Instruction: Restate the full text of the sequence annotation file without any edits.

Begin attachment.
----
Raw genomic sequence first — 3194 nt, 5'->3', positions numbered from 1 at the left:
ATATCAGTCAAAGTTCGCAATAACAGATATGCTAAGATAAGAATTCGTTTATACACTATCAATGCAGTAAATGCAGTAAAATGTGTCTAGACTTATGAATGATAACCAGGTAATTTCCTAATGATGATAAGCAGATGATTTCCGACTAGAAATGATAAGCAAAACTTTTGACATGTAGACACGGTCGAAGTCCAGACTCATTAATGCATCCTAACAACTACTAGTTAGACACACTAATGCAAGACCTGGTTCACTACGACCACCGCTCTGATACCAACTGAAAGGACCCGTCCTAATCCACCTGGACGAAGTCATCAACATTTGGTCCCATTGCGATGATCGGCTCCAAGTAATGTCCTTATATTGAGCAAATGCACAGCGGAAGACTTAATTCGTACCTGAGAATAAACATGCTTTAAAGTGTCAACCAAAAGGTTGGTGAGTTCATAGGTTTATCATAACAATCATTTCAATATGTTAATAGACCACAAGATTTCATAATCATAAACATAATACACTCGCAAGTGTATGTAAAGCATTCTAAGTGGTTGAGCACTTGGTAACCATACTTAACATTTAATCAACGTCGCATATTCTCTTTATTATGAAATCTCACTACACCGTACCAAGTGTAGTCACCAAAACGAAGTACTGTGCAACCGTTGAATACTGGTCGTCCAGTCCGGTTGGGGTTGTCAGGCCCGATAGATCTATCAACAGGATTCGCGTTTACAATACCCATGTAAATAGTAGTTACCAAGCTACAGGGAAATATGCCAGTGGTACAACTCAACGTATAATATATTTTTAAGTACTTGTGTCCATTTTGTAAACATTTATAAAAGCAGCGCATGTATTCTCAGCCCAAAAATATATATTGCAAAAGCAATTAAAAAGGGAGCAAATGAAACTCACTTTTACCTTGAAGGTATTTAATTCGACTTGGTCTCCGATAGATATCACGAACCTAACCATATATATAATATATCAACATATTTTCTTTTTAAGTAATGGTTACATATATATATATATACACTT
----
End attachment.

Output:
Raw genomic sequence first — 3194 nt, 5'->3', positions numbered from 1 at the left:
ATATCAGTCAAAGTTCGCAATAACAGATATGCTAAGATAAGAATTCGTTTATACACTATCAATGCAGTAAATGCAGTAAAATGTGTCTAGACTTATGAATGATAACCAGGTAATTTCCTAATGATGATAAGCAGATGATTTCCGACTAGAAATGATAAGCAAAACTTTTGACATGTAGACACGGTCGAAGTCCAGACTCATTAATGCATCCTAACAACTACTAGTTAGACACACTAATGCAAGACCTGGTTCACTACGACCACCGCTCTGATACCAACTGAAAGGACCCGTCCTAATCCACCTGGACGAAGTCATCAACATTTGGTCCCATTGCGATGATCGGCTCCAAGTAATGTCCTTATATTGAGCAAATGCACAGCGGAAGACTTAATTCGTACCTGAGAATAAACATGCTTTAAAGTGTCAACCAAAAGGTTGGTGAGTTCATAGGTTTATCATAACAATCATTTCAATATGTTAATAGACCACAAGATTTCATAATCATAAACATAATACACTCGCAAGTGTATGTAAAGCATTCTAAGTGGTTGAGCACTTGGTAACCATACTTAACATTTAATCAACGTCGCATATTCTCTTTATTATGAAATCTCACTACACCGTACCAAGTGTAGTCACCAAAACGAAGTACTGTGCAACCGTTGAATACTGGTCGTCCAGTCCGGTTGGGGTTGTCAGGCCCGATAGATCTATCAACAGGATTCGCGTTTACAATACCCATGTAAATAGTAGTTACCAAGCTACAGGGAAATATGCCAGTGGTACAACTCAACGTATAATATATTTTTAAGTACTTGTGTCCATTTTGTAAACATTTATAAAAGCAGCGCATGTATTCTCAGCCCAAAAATATATATTGCAAAAGCAATTAAAAAGGGAGCAAATGAAACTCACTTTTACCTTGAAGGTATTTAATTCGACTTGGTCTCCGATAGATATCACGAACCTAACCATATATATAATATATCAACATATTTTCTTTTTAAGTAATGGTTACATATATATATATATACACTT